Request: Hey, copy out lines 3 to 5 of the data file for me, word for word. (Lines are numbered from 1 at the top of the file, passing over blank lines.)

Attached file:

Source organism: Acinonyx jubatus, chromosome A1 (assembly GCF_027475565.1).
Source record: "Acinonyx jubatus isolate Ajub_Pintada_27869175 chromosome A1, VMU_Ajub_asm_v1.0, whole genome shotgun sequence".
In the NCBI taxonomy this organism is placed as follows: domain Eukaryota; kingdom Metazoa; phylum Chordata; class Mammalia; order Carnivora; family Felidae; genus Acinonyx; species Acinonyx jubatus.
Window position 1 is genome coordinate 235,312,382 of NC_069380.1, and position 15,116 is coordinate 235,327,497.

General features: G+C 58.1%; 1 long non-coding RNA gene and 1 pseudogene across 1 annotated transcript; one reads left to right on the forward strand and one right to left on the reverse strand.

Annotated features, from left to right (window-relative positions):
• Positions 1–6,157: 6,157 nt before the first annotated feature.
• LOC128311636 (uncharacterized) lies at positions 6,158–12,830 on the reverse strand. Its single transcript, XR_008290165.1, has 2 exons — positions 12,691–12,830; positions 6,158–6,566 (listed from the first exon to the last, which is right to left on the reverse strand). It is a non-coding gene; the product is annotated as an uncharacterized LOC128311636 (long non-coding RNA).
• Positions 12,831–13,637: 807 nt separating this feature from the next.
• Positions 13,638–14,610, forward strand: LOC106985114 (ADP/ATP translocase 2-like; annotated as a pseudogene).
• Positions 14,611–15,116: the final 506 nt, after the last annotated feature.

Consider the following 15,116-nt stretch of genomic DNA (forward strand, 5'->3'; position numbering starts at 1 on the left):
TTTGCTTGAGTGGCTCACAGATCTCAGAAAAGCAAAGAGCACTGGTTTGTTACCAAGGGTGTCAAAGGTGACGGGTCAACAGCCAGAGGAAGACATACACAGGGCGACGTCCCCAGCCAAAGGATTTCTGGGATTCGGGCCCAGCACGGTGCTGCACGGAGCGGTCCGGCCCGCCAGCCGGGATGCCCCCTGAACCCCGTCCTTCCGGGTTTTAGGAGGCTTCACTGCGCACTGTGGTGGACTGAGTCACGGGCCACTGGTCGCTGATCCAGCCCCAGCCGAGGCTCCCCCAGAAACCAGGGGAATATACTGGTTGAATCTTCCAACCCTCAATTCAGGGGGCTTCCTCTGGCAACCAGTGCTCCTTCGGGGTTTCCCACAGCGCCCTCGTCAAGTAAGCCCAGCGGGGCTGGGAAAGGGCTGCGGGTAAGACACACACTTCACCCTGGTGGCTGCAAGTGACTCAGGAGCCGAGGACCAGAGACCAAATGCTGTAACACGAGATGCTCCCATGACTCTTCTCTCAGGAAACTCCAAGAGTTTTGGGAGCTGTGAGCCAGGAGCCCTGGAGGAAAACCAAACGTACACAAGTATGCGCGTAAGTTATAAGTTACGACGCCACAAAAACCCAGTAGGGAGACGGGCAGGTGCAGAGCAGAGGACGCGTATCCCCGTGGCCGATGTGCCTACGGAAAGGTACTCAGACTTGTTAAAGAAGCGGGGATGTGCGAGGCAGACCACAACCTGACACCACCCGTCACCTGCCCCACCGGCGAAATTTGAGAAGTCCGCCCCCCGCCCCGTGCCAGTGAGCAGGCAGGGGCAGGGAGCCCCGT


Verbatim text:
In the NCBI taxonomy this organism is placed as follows: domain Eukaryota; kingdom Metazoa; phylum Chordata; class Mammalia; order Carnivora; family Felidae; genus Acinonyx; species Acinonyx jubatus.
Window position 1 is genome coordinate 235,312,382 of NC_069380.1, and position 15,116 is coordinate 235,327,497.

General features: G+C 58.1%; 1 long non-coding RNA gene and 1 pseudogene across 1 annotated transcript; one reads left to right on the forward strand and one right to left on the reverse strand.